When I find out that a HondaJet is in the area, I do try to get a shot of it. It is such an unusual design, I am hoping to get a good shot of one. Sadly, two things seem to be conspiring against me. First, they all seem to have a variation on the same paint scheme. No doubt you can paint it how you like but they almost all seem to look similar. The second thing is that I always seem to get them in cloudy conditions. This doesn’t stop me trying though. I have even got one in a better livery but not with good light. However, these are the recent examples I have seen. Maybe I will get a shot of one that I am happy with at some point.
They may not count as rare yet, but Falcon 50s are far from common at this point. They have been long out of production and the owners have progressively traded up to something newer. Consequently, when one shows up, it is a nice thing to try and catch and, if it shows up at a good time, on a reasonable day and with a non-US registration, that is even better. This example has an Isle of Man registration. The Isle of Man is part of the UK but is a tax haven and decided to set up its own aircraft registration system. I guess it has been quite popular. This jet came in to Boeing Field following is transatlantic crossing. I don’t know where it headed next.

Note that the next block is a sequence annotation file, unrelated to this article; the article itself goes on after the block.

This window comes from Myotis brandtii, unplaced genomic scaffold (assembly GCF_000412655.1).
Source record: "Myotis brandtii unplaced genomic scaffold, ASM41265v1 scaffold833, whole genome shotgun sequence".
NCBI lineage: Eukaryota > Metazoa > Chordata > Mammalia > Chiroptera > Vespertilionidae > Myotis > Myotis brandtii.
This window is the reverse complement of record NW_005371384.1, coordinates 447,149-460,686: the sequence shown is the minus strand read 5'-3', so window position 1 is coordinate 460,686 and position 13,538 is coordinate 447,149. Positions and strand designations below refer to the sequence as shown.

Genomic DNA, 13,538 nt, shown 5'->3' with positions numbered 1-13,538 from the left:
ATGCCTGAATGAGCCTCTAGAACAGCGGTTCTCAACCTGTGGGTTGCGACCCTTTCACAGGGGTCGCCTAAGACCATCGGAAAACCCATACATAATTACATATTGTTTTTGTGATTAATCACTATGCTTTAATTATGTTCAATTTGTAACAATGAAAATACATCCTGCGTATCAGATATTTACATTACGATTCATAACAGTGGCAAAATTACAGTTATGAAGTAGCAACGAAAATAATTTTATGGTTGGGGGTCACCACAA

While I am happy to shoot a Phenom 100 if it happens to be passing, I am not usually going to go out of my way for one. However, if I have a cloudy Sunday afternoon with nothing much going on and one is coming to Boeing Field with Millennium Falcon paint on it, why not? This jet was making a tour around the west and was coming to BFI from Bellingham. I got it arriving and the side I shot had the Falcon painted on it. Apparently the other side has an X-Wing. The underside looked like it might be interesting and I did get a departure shot but it wasn’t as special as I had hoped.